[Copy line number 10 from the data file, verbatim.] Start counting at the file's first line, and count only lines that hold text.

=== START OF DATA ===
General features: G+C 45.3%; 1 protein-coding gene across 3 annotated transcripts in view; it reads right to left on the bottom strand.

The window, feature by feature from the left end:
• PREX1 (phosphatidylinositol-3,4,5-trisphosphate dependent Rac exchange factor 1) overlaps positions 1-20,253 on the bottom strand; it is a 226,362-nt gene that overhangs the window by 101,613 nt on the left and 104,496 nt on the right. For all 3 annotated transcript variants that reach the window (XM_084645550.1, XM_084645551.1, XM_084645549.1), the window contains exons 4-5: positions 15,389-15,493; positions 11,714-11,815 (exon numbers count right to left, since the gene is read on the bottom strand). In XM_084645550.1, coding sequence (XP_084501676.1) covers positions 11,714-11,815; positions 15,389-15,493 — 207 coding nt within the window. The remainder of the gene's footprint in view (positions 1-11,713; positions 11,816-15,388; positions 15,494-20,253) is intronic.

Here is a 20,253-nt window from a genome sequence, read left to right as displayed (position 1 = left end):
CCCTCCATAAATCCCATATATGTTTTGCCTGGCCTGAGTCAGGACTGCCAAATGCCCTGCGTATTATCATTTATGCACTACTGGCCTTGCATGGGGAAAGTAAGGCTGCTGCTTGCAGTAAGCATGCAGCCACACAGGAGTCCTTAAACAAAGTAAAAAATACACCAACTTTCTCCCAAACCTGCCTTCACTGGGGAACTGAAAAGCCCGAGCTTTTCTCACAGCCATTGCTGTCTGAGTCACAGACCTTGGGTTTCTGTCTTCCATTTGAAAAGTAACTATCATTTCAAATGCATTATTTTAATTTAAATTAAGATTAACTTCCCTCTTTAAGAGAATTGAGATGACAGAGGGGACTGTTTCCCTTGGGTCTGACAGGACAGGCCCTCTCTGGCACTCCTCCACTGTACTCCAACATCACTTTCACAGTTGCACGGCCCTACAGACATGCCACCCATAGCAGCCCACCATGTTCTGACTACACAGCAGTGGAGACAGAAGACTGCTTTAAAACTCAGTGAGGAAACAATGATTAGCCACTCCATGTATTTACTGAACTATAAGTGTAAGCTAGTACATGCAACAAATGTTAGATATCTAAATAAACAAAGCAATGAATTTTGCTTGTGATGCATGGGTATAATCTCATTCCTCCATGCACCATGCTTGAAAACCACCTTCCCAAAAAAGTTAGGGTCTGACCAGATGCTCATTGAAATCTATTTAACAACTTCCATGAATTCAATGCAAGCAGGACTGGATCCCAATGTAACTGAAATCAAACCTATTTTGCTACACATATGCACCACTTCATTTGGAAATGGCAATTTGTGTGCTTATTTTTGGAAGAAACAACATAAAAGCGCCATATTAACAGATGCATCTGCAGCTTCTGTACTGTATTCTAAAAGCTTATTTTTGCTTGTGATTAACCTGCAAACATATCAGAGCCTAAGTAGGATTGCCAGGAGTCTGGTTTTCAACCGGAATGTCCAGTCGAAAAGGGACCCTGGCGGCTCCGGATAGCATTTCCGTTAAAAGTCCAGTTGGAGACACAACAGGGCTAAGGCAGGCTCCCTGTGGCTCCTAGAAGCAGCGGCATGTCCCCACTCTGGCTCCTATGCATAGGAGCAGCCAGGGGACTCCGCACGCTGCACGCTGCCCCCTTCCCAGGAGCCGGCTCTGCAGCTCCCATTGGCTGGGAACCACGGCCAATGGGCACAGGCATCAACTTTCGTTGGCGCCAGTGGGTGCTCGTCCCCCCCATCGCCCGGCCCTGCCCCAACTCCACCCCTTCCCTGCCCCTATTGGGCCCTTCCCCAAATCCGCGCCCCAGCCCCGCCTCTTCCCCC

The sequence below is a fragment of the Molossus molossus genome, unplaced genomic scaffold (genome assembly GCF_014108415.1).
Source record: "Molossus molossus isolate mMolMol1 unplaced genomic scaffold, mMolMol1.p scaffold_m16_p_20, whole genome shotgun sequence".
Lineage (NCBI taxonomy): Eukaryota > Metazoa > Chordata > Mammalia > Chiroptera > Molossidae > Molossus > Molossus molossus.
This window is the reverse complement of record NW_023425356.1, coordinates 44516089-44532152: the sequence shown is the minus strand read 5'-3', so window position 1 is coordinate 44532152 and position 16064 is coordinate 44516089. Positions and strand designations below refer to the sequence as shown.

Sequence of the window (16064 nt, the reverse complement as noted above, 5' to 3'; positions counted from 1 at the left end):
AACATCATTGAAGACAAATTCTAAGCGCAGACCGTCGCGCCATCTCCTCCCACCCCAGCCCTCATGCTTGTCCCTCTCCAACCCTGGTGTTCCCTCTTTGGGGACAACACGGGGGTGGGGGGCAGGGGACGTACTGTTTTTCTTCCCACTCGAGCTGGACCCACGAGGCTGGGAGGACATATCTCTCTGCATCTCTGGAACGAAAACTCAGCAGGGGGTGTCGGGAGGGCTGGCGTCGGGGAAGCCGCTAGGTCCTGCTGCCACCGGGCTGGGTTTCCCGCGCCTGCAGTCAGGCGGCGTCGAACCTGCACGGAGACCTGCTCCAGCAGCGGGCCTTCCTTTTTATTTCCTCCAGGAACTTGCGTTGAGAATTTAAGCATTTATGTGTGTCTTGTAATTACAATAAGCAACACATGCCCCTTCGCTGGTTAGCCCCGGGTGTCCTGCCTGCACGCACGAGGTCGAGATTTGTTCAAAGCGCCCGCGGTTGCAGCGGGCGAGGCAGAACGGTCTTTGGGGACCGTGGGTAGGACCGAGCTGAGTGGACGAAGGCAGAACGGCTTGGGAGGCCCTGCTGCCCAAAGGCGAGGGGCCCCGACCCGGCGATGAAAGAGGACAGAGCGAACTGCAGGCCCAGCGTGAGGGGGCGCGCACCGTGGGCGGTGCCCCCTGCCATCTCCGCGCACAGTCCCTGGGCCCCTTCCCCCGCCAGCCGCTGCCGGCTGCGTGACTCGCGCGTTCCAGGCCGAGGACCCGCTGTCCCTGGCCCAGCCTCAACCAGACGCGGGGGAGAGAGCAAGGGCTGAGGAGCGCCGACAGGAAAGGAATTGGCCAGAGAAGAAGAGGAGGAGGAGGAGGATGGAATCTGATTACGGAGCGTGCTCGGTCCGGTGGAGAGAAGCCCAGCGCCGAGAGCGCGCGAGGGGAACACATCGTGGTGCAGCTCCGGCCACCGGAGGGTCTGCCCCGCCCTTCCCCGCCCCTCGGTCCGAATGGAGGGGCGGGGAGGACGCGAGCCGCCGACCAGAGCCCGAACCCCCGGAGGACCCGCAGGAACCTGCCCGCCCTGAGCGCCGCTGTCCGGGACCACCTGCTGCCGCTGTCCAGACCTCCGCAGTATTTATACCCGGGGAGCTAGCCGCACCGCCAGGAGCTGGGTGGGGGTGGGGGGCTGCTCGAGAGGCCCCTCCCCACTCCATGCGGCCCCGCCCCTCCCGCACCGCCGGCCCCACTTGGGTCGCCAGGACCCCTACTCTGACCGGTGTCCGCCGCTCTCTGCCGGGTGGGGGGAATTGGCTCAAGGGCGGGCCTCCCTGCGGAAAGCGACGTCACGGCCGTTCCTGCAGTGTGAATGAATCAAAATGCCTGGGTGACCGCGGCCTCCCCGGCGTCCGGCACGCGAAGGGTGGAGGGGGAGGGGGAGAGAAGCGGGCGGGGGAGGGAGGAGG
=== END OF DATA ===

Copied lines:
Sequence of the window (16064 nt, the reverse complement as noted above, 5' to 3'; positions counted from 1 at the left end):